If the library administration approves the project all of the library departments will need to work together to make the project a reality. However, if the project is not approved then the project can be revised and purchase a smaller car with less technology equipment. A smaller vehicle will require fewer staff and will be more cost-efficient to operate.

Assuming that the project is approved the way was originally intended, the timeline would be between one to two years depending on how fast we can get a company to start working on customizing the vehicle. 

Staffing Considerations for this Technology or Service:

The libraries already have staff members train in technology it would only be a matter of recruiting the right staff members within the library system work on this project. However, since the staff is required to be out in the community it will be required a rotating system to minimize that impact within the libraries. 

The Technology Mobile can rotate libraries every month to allow all the libraries to pilot the program in their communities. The project can be implemented with one full-time and a part-time staff member. If the program is successful the number of staff members can be increased in the future based on need.

Training for this Technology or Service:

The training of the staff would not be difficult because of most of the staff its use to helping patrons with technology questions. If more specific training it’s required we have a team in place to provide additional training. It would only take about a month for the staff to be trained to get out in the community helping patrons.

Promotion & Marketing for this Technology or Service:

The county has many ways in which it can promote The Technology Mobile. It can wrap the vehicle with the SMCL logo and promote the new service in the SMCL website. The promotional information can also be included in blogs and/or tag other organizations on social media. Partnering with schools and community businesses will also help give visibility to the new service. Furthermore, the service can be promoted in libraries events by making announcements and by placing signage at the front desk and door entrances of all SMCL branch locations.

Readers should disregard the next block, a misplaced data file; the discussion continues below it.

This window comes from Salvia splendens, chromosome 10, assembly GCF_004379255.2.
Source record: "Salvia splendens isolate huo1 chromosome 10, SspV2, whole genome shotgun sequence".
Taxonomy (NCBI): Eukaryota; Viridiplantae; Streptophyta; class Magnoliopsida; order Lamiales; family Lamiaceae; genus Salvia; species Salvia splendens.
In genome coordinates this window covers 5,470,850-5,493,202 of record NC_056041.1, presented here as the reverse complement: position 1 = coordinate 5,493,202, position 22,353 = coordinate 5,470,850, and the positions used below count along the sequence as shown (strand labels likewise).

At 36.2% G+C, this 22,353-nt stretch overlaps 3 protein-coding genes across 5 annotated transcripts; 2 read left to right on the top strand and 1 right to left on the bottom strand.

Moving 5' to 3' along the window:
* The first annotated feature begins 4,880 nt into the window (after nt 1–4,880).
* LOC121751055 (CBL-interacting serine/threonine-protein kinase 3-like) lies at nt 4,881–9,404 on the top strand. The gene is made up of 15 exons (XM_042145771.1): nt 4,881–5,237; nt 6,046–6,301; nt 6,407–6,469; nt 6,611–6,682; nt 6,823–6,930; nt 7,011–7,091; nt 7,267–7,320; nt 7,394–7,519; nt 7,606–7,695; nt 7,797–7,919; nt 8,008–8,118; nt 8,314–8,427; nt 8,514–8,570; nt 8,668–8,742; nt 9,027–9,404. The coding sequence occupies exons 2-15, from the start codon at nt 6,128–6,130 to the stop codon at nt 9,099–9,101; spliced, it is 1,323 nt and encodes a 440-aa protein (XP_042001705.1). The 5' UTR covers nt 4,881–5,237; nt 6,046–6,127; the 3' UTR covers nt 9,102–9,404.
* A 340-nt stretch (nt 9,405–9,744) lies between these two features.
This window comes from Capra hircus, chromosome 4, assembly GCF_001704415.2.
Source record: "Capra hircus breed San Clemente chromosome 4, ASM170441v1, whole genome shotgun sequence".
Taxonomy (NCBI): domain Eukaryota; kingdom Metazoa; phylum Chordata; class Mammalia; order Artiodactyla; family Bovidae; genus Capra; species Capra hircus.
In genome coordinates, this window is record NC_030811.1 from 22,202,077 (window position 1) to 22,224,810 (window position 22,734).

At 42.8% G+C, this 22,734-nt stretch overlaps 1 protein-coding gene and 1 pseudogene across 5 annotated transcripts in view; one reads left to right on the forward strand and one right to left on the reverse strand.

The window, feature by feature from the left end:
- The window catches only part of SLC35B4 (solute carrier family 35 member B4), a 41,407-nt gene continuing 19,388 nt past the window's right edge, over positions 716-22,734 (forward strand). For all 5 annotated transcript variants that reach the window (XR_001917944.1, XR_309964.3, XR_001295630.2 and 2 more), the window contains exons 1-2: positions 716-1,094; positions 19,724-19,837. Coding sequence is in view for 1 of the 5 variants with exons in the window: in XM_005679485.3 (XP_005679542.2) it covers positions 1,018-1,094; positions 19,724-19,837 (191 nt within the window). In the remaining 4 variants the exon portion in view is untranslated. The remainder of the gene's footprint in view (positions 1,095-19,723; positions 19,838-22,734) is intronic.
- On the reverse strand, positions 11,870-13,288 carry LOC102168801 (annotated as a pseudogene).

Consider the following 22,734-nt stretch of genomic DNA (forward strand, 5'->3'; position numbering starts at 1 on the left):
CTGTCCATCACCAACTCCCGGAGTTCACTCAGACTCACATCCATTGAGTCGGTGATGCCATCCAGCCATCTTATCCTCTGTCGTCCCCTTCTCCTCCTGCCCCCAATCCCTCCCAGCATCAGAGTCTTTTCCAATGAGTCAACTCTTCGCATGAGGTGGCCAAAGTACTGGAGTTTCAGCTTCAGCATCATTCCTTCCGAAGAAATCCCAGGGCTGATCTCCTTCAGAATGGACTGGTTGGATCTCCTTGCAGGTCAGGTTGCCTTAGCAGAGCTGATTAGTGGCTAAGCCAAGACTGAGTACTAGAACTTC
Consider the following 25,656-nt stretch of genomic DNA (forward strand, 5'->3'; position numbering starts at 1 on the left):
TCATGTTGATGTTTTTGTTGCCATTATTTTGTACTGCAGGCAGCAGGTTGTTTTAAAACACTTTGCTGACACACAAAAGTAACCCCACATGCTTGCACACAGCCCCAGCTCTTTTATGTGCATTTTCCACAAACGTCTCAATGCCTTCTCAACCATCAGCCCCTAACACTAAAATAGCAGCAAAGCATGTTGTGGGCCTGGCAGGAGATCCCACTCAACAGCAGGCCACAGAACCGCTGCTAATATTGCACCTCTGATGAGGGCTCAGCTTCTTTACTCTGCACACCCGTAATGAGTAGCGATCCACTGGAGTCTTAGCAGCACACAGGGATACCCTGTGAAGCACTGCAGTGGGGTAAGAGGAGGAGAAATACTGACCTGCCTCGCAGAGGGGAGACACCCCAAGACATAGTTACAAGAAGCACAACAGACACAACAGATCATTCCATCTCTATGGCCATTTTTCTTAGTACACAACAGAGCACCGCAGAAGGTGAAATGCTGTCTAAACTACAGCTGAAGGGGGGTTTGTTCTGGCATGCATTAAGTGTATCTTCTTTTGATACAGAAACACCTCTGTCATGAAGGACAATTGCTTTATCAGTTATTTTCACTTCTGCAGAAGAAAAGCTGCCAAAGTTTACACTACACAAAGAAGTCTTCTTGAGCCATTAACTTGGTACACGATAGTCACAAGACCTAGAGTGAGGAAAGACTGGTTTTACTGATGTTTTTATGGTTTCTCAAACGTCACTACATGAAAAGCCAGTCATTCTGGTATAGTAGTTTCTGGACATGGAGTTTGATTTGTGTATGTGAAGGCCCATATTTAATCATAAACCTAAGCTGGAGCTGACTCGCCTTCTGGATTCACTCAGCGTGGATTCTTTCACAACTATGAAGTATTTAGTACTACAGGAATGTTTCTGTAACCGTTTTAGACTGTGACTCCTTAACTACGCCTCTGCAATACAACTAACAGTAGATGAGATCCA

Evaluation: Evaluation criteria will include:

· The number of patrons help each time the Technology Mobile is out in the community (this will help determine the number of staff need it each event)

· Patron satisfaction (this will be measured with surveys and patrons verbal communication)

· Feedback from staff members (this will be determined if additional training is needed)

It would not take long for the Technology Mobile program to be a success because patrons in San Mateo County are used to getting services from the Book Mobile.

The Technology Mobile will be a great addition to the many services already provided and it would not take long for patrons to get familiar with its services.

In the article by John B. Horrigan Libraries at the crossroads, we can get an idea of how patrons feel about technology and libraries. In a survey conducted by the Pew Research Center, “ 78% of those 16 and older say libraries should “definitely” offer programs to teach people how to use digital tools such as computers, smartphones, and apps.” Horrigan, J.B. (2015). 

This program will be evaluated based on how many patrons we reach per event and how many technology items patrons checkout per month. 

If the program is successful we can buy one or two more Technology Mobiles so we can serve multiple communities at the same time. By creating these types of services, libraries will extend their reach in the community and will gain the community’s trust by providing services and access where it is needed the most.


Poushter, J. (2016). Smartphone ownership. Retrieve from http://s1.pulso.cl/wp-content/uploads/2016/02/2258581.pdf

Scml.org (2020) Retrieved from https://smcl.org/

Stephens, M. (2016). Dream. Explore. Experiment. Retrieve from https://www.libraryjournal.com/?detailStory=dream-explore-experiment-office-hours

Horrigan, J.B. (2015). Libraries at the crossroads. Retrieve from https://www.pewresearch.org/internet/2015/09/15/libraries-at-the-crossroads/

Zickuhr, K. (2014). Public libraries and technology: From ‘houses of knowledge’ to ‘houses of access.’ Retrieve from https://www.pewresearch.org/internet/2014/07/09/public-libraries-and-technology-from-houses-of-knowledge-to-houses-of-access/

Blog # 4

Global Communities and Global Librarianship

For this week’s readings, I chose the module on Global Communities and Global Librarianship. I wanted to explore what other libraries around the world are doing to serve underprivileged communities. I will be discussing four articles, Responding! Public Libraries and Refugees by IFLA. (2015), Helsinki Central Library Oodi Chosen as the best new public library in the world by Oodi (2019), The library of the future is an 80-year-old converted train shed by Schwab, k. (2019), and Dream. Explore. Experiment by Stephens, M. (2016). These articles highlight how libraries are thinking about immigrant communities, space and books, architecture, historic buildings, and partnerships.